miércoles, 19 de octubre de 2016

MercatorNet: Why aren’t rest homes better investment options?

MercatorNet: Why aren’t rest homes better investment options?

Why aren’t rest homes better investment options?

Why aren’t rest homes better investment options?

Surely there's no shortage of demand?
Marcus Roberts | Oct 19 2016 | comment 

My wife and I have often joked that we should invest into the resthome business. Assuming we had any spare money to do so, of course. And with two boys who are seemingly bottomless pits when it comes to eating (and who are only two and four years old!) spare money is something we're not used to...so our dreams of becoming part owners of a rest home are stillborn. But with the rising numbers of elderly people in New Zealand (as in so many other countries around the world) investing in rest homes should be money for jam we thought.
So I was surprised to read of this report by Westpac Bank's industry sector that suggests that resthomes aren't actually that profitable and, if we are not to be faced with a shortage of resthome beds, the government needs to increase its subsidies to the industry. This is a major problem because in the next 25 years the number of New Zealanders aged over 65 will double to 1.25 million people. And you would think that building retirement home would be a surefire economic winner – the number of potential users is only growing for the next few decades! The trouble seems to be, according to the report, that smaller, independent retirement homes are not profitable. As David Norman, the report author, states:
“Any home with less than 125 beds could not turn a reasonable profit, because they lacked the scale required to cover their costs, particularly as they faced an increasing administrative burden.”
Further, the initial investment in new retirement homes can make the entire process uneconomic, because of rapid rises in construction and land costs in many parts of the country. Thus, many small rest home operators in cities and towns were going out of business, or being bought out by the larger operators. This is a problem if smaller communities are left without a resthome facility and elderly who have no other options must move to a larger centre at a time of life when they wish to be settling somewhere that is comfortable and familiar. Alternatively, hospitals will have to house elderly patients while they wait for alternative accomodation. Which, as the report notes, could cost three to six times as much as a retirement home place.
The answer, according to the report, is for the government's subsisdy (currently between $884 and $972 a week per person) to be increased by at least 20%. Which is fine as far as it goes, but we must always ask: where are all those taxpayers going to come from to pay for this? Another economic burden that comes from a rapidly growing population. It looks as if Shannon and I will have to go back to our original idea of investing in adult diapers.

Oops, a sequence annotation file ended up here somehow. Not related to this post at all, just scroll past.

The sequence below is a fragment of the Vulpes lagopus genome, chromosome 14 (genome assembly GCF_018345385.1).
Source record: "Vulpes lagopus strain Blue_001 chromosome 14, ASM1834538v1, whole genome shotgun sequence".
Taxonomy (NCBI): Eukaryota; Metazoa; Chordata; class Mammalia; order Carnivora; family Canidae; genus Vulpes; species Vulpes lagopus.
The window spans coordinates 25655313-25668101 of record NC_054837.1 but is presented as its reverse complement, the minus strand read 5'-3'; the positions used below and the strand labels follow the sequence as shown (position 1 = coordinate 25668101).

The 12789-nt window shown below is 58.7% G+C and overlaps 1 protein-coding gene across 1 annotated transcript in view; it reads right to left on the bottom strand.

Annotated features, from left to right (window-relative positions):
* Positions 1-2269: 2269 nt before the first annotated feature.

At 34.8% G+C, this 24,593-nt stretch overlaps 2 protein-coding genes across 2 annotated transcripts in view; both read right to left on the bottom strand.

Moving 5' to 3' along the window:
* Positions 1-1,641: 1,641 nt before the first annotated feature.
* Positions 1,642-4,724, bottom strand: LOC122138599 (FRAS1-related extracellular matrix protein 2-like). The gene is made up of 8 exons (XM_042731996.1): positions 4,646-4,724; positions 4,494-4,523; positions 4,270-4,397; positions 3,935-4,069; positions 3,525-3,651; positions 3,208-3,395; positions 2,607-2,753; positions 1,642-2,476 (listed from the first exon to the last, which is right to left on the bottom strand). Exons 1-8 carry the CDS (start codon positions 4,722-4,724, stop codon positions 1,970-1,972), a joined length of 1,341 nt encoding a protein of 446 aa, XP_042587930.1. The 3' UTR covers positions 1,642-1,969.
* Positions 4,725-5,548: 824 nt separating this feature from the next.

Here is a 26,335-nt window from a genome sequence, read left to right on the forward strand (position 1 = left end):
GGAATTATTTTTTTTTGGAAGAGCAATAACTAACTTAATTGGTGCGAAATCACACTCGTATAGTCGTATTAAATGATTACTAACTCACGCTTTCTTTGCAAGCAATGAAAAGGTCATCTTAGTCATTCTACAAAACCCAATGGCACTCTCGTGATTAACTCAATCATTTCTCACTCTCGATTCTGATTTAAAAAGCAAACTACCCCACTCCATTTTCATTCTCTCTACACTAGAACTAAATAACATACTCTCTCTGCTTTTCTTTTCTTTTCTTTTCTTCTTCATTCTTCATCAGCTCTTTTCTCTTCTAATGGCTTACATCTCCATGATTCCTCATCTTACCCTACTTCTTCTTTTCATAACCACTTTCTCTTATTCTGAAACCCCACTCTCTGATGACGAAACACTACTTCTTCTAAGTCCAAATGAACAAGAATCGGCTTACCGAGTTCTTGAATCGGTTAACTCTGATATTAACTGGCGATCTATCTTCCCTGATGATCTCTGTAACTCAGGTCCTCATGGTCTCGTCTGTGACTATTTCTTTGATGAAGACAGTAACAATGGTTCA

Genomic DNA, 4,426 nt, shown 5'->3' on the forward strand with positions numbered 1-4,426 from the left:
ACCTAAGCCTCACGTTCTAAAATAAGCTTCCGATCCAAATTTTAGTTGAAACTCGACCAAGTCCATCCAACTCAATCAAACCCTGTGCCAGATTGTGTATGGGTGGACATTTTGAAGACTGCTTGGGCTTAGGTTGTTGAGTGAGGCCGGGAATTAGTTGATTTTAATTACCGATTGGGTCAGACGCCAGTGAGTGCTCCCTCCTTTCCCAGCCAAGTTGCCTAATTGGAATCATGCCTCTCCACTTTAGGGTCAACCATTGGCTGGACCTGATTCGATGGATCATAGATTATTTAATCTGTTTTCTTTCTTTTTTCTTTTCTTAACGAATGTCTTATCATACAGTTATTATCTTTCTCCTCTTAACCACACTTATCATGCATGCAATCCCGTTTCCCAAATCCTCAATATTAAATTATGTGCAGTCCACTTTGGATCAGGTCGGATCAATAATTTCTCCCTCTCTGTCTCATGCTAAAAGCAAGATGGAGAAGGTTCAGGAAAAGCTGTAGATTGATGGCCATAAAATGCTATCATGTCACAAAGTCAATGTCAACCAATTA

Is it worth trying to save a common English expression from incorrect usage? That is the question raised by Oxford Professor Simon Horobin’s article about five such phrases. I long to say yes, especially when the corrupted phrase is quite meaningless. In our house we have not a few times rolled our eyes and exchanged tragic looks on hearing a voice from the television saying, “The proof is in the pudding,” so it was with a certain smug satisfaction that I found this particular mangled saying at the top of Prof Horobin’s list.
Sadly, it may be too late to save the original. For one thing, it is nine words long compared with the new version, which is only six, and in a contest between brevity and meaning today, brevity is bound to win. Perhaps you have some bugbears of this nature you would like to share in the comments.
Beside the real problems of the world, of course, English usage simply doesn’t rate. One of these is drug addiction, which is ruining many lives. From Cincinnati in the US, social researcher David Lapp writes about a young man who was introduced to drugs(through marijuana) at the tender age of 13 but who now, at the age of 25, has found a way to take control of his life again. It’s an important story, one that shows there is always hope for a person who really wants to change.

Carolyn Moynihan 

Deputy Editor, 


The power of a powerless addict

By David Lapp
How a young man found a way forward after 13 years on drugs.

Read the full article
Lost in translation: five common English phrases you may be using incorrectly

By Simon Horobin
Collecting errors in one fowl swoop

Read the full article
Is social media turning people into narcissists?

By W. Keith Campbell
Social media is a tool for relationships but also for intense focus on the self.

Read the full article
Why aren’t rest homes better investment options?

By Marcus Roberts
Surely there's no shortage of demand?

Read the full article
The Magnificent Seven revives the classic Western

By Maria Luisa Bellucci
The Good Guys take on some Seriously Bad Dudes

Read the full article
Planned Parenthood’s century and the wages of birth control

By Carolyn Moynihan
Salaries testify to the profitability of the industry.

Read the full article
America’s ghost legions of idle men

By Michael Cook
Male employment rate reaches Great Depression-era levels, with nearly 1 out of 6 working-age men no longer looking for employment

Read the full article

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